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Journalism in conflict zones

News: Nov 16, 2016

Bert Sundström from SVT citing a story from his reportage.

Tips and techniques for journalists from experts to report from war and conflict zones: know where to run when in danger, work in pairs, learn languages, map your exits, and know the local culture…

In the latest edition of Open Lectures organized at University of Gothenburg’s JMG, the lecture was on ‘the Safety of Journalists in War and Conflict Zones’ participated by Jonathan Lindqvist from Reporters Without Borders, Bert Sundström from SVT, and Magnus Falkehed from Expressen. In two hours, they shared their views and experiences on journalism’s pivotal aspects: censorship, reporting from conflict zones (riot-hit areas at home and abroad), precautions the reporters should take while posted in war zones among others.

Reporters Without Borders’ (RSF) representative from Sweden, Jonathan Lindqvist, briefed the audience about the activities of the organization which has correspondents in 150 countries hired both fulltime and part-time except in few countries like North Korea. It is the leading organization in compiling annually the ‘press freedom index’, in protecting journalists, fights against censorships, and most importantly fights on behalf of journalists in protecting their ‘sources’.

Beware of BLUE COAT: The Enemy of Internet (Freedom)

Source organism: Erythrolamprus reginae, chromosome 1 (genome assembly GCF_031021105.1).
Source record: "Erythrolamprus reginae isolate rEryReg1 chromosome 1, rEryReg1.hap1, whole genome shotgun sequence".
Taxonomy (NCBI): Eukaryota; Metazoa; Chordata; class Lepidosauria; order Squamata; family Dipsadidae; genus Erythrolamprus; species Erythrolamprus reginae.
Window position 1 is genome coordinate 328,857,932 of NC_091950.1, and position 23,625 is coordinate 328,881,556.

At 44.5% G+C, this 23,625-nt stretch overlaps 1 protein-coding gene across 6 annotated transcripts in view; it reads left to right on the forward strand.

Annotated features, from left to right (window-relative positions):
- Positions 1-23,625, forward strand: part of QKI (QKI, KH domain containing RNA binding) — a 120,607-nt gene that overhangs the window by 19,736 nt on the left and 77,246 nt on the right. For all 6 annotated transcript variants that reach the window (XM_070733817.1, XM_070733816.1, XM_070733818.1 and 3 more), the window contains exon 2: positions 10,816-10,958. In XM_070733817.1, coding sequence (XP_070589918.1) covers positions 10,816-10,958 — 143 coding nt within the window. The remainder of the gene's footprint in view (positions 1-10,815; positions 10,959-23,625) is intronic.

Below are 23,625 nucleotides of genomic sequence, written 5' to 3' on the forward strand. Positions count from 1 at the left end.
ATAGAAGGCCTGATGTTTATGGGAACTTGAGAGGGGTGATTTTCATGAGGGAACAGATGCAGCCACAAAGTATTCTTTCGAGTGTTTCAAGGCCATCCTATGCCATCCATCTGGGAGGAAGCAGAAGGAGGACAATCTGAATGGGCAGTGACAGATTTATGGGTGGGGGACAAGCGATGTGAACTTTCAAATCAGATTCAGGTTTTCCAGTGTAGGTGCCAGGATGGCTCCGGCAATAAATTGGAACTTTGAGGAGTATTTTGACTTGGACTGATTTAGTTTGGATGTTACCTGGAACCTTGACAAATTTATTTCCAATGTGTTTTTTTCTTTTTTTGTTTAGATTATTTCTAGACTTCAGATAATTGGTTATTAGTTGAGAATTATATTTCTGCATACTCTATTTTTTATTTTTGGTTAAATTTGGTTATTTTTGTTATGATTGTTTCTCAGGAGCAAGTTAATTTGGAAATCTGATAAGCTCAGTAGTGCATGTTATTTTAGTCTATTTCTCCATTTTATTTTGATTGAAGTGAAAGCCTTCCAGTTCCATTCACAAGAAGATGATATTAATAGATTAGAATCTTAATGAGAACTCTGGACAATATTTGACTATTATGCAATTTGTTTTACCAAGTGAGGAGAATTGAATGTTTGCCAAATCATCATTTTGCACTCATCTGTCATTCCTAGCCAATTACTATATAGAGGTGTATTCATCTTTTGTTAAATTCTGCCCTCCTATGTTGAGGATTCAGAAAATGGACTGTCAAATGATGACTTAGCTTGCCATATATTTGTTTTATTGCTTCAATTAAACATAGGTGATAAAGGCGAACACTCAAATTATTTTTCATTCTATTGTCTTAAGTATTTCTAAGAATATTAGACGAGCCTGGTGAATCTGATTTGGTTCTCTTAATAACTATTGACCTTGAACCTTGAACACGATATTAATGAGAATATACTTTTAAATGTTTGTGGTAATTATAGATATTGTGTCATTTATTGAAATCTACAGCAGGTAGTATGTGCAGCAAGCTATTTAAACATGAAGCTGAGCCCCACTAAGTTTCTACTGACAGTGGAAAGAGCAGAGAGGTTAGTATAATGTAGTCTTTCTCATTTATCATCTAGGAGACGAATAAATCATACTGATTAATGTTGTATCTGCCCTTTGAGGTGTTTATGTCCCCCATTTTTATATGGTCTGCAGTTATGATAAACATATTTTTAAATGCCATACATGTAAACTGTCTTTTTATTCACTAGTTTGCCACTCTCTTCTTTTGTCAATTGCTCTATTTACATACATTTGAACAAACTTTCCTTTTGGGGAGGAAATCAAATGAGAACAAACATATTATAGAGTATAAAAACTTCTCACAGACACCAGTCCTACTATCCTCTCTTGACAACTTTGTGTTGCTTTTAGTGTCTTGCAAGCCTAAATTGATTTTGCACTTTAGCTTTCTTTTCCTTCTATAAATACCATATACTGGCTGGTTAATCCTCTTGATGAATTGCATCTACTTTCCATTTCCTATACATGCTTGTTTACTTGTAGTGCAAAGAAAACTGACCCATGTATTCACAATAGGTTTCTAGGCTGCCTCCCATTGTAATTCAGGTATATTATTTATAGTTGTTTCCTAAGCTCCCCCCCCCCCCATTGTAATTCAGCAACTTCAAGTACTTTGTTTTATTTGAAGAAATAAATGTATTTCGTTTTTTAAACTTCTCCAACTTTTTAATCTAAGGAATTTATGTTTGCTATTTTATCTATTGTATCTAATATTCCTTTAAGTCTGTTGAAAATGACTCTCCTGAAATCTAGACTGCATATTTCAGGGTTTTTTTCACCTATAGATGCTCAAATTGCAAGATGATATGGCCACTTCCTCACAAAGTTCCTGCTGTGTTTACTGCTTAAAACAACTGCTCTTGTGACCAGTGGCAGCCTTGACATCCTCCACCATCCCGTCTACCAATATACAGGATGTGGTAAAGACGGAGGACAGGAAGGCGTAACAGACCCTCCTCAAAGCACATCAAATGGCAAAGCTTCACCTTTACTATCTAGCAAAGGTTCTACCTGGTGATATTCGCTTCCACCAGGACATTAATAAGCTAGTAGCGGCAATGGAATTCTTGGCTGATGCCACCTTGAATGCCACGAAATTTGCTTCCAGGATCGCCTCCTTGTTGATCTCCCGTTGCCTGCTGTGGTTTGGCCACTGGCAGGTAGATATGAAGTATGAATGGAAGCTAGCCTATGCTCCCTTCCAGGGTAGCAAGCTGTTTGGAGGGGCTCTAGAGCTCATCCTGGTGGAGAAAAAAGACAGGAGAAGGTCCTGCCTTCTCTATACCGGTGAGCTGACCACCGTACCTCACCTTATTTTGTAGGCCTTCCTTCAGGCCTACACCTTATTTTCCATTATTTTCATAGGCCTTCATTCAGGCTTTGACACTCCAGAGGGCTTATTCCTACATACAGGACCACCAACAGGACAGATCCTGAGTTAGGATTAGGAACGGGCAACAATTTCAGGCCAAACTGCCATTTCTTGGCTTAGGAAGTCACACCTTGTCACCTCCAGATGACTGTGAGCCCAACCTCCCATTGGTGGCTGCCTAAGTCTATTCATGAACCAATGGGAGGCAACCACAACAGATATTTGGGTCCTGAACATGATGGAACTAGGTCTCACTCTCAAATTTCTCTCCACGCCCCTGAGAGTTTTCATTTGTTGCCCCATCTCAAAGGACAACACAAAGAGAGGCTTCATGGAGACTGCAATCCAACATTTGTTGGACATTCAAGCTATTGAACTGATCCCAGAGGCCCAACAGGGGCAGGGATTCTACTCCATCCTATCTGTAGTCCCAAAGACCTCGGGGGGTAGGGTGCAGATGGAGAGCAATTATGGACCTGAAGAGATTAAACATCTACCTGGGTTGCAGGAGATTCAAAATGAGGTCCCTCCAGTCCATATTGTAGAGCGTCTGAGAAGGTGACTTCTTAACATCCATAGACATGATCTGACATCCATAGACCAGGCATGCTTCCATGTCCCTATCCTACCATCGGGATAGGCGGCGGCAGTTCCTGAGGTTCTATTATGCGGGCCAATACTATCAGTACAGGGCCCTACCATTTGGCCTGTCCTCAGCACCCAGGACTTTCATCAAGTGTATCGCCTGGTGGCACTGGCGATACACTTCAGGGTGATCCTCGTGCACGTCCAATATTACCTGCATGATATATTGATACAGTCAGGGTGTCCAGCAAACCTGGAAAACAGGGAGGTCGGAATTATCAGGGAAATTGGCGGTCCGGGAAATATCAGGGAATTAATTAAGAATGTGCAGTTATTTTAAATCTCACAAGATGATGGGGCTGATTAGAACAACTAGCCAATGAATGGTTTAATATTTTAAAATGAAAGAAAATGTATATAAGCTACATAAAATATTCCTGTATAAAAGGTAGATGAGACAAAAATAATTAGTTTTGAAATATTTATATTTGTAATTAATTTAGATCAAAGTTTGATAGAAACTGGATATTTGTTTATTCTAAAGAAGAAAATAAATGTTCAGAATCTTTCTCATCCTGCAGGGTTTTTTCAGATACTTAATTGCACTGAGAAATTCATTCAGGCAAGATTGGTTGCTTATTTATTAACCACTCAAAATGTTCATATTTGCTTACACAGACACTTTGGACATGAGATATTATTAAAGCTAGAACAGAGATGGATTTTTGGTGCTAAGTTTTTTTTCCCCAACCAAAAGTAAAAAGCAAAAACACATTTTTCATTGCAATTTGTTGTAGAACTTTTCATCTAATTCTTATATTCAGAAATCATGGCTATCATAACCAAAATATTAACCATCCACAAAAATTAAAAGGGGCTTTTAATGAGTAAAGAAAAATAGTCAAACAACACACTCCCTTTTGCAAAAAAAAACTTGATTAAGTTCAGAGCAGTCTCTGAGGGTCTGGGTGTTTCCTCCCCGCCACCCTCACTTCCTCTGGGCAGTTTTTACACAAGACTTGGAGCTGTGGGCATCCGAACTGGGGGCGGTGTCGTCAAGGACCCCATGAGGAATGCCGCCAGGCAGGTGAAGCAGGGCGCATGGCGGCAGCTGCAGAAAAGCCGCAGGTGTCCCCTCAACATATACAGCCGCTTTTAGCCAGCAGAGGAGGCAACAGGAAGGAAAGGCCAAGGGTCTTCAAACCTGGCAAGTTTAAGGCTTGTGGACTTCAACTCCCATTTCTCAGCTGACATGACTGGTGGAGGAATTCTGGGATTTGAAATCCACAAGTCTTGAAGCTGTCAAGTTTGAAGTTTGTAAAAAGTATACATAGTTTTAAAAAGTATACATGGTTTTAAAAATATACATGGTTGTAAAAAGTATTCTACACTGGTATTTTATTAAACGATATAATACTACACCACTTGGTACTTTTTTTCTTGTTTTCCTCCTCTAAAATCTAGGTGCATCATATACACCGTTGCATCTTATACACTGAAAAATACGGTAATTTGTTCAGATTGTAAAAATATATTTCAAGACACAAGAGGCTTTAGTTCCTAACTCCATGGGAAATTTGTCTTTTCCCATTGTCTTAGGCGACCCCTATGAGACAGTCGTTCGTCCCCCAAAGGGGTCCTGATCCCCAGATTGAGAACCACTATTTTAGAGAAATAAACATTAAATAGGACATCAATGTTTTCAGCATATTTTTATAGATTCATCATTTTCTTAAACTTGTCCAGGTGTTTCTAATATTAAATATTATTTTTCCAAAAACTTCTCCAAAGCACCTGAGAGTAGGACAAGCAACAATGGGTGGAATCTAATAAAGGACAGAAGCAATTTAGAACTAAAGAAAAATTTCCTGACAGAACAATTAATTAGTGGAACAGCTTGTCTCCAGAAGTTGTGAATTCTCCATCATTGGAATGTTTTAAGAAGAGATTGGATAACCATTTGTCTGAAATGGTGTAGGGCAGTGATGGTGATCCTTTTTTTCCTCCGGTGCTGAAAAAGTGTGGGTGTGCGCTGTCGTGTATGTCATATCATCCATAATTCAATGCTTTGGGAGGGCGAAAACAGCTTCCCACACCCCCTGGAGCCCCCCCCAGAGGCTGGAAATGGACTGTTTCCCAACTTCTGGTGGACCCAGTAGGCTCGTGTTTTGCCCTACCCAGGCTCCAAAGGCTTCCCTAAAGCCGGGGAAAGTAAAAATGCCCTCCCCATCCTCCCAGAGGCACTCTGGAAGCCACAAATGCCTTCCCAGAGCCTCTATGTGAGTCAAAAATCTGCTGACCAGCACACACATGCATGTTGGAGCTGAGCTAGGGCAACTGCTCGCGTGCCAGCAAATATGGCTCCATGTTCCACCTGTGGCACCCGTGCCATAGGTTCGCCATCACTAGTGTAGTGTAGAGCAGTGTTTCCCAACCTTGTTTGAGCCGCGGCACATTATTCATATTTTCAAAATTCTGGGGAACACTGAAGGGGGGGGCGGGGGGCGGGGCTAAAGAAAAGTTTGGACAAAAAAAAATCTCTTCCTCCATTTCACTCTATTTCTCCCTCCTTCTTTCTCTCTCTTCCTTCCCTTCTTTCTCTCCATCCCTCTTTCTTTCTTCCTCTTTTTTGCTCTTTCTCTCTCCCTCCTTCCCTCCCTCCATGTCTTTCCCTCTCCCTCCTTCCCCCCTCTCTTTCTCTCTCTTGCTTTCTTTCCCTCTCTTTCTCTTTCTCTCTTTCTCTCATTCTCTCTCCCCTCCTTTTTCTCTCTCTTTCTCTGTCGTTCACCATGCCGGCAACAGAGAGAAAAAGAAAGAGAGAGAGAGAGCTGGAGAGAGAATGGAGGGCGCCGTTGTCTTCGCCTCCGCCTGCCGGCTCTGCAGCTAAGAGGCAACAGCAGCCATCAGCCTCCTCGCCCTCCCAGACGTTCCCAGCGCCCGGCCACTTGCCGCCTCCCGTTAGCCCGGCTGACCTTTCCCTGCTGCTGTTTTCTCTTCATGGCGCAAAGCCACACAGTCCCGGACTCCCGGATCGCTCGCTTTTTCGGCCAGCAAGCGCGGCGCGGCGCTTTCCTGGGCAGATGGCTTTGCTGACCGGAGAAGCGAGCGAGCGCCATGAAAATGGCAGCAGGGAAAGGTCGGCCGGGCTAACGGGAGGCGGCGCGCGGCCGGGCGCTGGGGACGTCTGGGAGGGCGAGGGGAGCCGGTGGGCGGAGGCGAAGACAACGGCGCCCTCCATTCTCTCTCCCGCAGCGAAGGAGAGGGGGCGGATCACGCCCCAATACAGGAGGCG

Jonathan Lindqvist pointed to the growing use of BLUE COAT by countries across the world including the leading democratic countries like the USA and India.

BLUE COAT is American online security system knowns for its Internet censorship equipment using censorship devices. The devices are also used by Internet Service Providers to manage traffic and disconnect unwanted connections. It is notorious for monitoring journalists’ and netizens’ sources. The device can ‘smoke out’ online content that uses censored and banned words, thus undermining the Net Neutrality and freedoms at personal and professional levels but a sought-after software for authoritarian and dictatorial regimes.

In 2011, 13 Blue Coat devices were found in Myanmar (formerly Burma), in Syria in 2012 and also used by regimes in Egypt, Kuwait, Qatar, Saudi Arabia, and the UAE. A study was conducted by the University of Toronto’s Citizen Lab on internet’s censoring and surveillance devices used around the world.

Mr Lindqvist termed self-censorship as one of the most undetectable forms of censorship plaguing the world, and confronting the compilation of ‘press freedom index’.

Bert Sundström the foreign correspondent of SVT brought to the attention of the audience on the pitfalls (how to run from dangers for life) and excitements (having a whisky at the local press club) of reporting from conflict zones. He highlighted the challenges he faced in sourcing a story with examples from the wars in Yugoslavia (dismembered now but represented by Bosnia and Herzegovina, Montenegro, Croatia, Macedonia, Slovenia, Serbia and Kosovo), South Asia, and from Africa including the countries that saw Arab Spring. He advised the audience ‘to know where to run’ from the dangers. The dangerous zones and areas of reporting are not only in Southern Hemisphere but also in Europe as witnessed in France and Belgium including terrorists taking control of spaces of mass gatherings such as concert arenas and stadiums. He said, if one cannot run in a situation of danger posed by terrorists or soldiers, fight, do something!